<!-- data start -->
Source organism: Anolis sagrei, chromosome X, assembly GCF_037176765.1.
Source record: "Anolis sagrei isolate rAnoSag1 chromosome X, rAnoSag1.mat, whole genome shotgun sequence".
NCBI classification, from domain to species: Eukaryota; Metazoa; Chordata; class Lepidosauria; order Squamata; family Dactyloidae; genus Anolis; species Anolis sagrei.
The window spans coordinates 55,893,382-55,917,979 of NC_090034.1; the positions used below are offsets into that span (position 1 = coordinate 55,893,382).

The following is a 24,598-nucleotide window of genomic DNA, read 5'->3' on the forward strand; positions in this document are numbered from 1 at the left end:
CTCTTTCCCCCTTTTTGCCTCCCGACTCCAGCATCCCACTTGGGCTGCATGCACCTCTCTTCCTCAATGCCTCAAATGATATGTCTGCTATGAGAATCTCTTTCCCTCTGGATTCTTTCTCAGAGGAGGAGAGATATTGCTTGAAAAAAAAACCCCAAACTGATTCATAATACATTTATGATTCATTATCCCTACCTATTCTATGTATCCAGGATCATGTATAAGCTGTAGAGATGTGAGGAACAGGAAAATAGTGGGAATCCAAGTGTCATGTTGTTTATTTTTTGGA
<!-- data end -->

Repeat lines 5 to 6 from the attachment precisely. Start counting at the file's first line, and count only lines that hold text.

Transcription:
The following is a 24,598-nucleotide window of genomic DNA, read 5'->3' on the forward strand; positions in this document are numbered from 1 at the left end:
CTCTTTCCCCCTTTTTGCCTCCCGACTCCAGCATCCCACTTGGGCTGCATGCACCTCTCTTCCTCAATGCCTCAAATGATATGTCTGCTATGAGAATCTCTTTCCCTCTGGATTCTTTCTCAGAGGAGGAGAGATATTGCTTGAAAAAAAAACCCCAAACTGATTCATAATACATTTATGATTCATTATCCCTACCTATTCTATGTATCCAGGATCATGTATAAGCTGTAGAGATGTGAGGAACAGGAAAATAGTGGGAATCCAAGTGTCATGTTGTTTATTTTTTGGA